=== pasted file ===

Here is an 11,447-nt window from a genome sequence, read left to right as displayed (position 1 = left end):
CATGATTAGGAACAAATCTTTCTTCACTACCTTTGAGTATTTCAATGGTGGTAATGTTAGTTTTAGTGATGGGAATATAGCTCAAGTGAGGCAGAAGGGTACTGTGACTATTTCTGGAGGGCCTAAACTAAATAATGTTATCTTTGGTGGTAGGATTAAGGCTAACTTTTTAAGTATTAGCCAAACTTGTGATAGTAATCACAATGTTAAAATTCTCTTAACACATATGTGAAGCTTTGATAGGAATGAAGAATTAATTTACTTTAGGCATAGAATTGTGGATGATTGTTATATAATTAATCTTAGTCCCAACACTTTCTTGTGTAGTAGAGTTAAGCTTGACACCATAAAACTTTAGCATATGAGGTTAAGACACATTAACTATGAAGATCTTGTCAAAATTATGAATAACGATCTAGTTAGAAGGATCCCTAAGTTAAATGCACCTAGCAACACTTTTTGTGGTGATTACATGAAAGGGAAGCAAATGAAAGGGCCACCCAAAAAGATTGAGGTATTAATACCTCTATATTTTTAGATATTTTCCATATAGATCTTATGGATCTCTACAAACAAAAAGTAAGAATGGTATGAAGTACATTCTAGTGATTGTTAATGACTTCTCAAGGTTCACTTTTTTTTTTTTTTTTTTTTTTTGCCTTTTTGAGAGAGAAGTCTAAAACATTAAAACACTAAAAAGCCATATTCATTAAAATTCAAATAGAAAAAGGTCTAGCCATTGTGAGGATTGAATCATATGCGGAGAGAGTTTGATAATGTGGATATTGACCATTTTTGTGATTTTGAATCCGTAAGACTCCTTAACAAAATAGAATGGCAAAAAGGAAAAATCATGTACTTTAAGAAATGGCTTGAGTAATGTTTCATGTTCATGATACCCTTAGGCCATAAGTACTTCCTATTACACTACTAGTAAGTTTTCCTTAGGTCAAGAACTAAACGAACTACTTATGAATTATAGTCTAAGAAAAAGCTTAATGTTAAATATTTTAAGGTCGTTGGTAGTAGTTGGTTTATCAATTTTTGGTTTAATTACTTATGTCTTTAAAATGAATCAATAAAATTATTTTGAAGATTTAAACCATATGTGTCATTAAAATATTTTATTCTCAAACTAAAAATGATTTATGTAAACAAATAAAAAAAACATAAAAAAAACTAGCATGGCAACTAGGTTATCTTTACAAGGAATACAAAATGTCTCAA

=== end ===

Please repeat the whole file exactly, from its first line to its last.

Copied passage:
Here is an 11,447-nt window from a genome sequence, read left to right as displayed (position 1 = left end):
CATGATTAGGAACAAATCTTTCTTCACTACCTTTGAGTATTTCAATGGTGGTAATGTTAGTTTTAGTGATGGGAATATAGCTCAAGTGAGGCAGAAGGGTACTGTGACTATTTCTGGAGGGCCTAAACTAAATAATGTTATCTTTGGTGGTAGGATTAAGGCTAACTTTTTAAGTATTAGCCAAACTTGTGATAGTAATCACAATGTTAAAATTCTCTTAACACATATGTGAAGCTTTGATAGGAATGAAGAATTAATTTACTTTAGGCATAGAATTGTGGATGATTGTTATATAATTAATCTTAGTCCCAACACTTTCTTGTGTAGTAGAGTTAAGCTTGACACCATAAAACTTTAGCATATGAGGTTAAGACACATTAACTATGAAGATCTTGTCAAAATTATGAATAACGATCTAGTTAGAAGGATCCCTAAGTTAAATGCACCTAGCAACACTTTTTGTGGTGATTACATGAAAGGGAAGCAAATGAAAGGGCCACCCAAAAAGATTGAGGTATTAATACCTCTATATTTTTAGATATTTTCCATATAGATCTTATGGATCTCTACAAACAAAAAGTAAGAATGGTATGAAGTACATTCTAGTGATTGTTAATGACTTCTCAAGGTTCACTTTTTTTTTTTTTTTTTTTTTTTGCCTTTTTGAGAGAGAAGTCTAAAACATTAAAACACTAAAAAGCCATATTCATTAAAATTCAAATAGAAAAAGGTCTAGCCATTGTGAGGATTGAATCATATGCGGAGAGAGTTTGATAATGTGGATATTGACCATTTTTGTGATTTTGAATCCGTAAGACTCCTTAACAAAATAGAATGGCAAAAAGGAAAAATCATGTACTTTAAGAAATGGCTTGAGTAATGTTTCATGTTCATGATACCCTTAGGCCATAAGTACTTCCTATTACACTACTAGTAAGTTTTCCTTAGGTCAAGAACTAAACGAACTACTTATGAATTATAGTCTAAGAAAAAGCTTAATGTTAAATATTTTAAGGTCGTTGGTAGTAGTTGGTTTATCAATTTTTGGTTTAATTACTTATGTCTTTAAAATGAATCAATAAAATTATTTTGAAGATTTAAACCATATGTGTCATTAAAATATTTTATTCTCAAACTAAAAATGATTTATGTAAACAAATAAAAAAAACATAAAAAAAACTAGCATGGCAACTAGGTTATCTTTACAAGGAATACAAAATGTCTCAA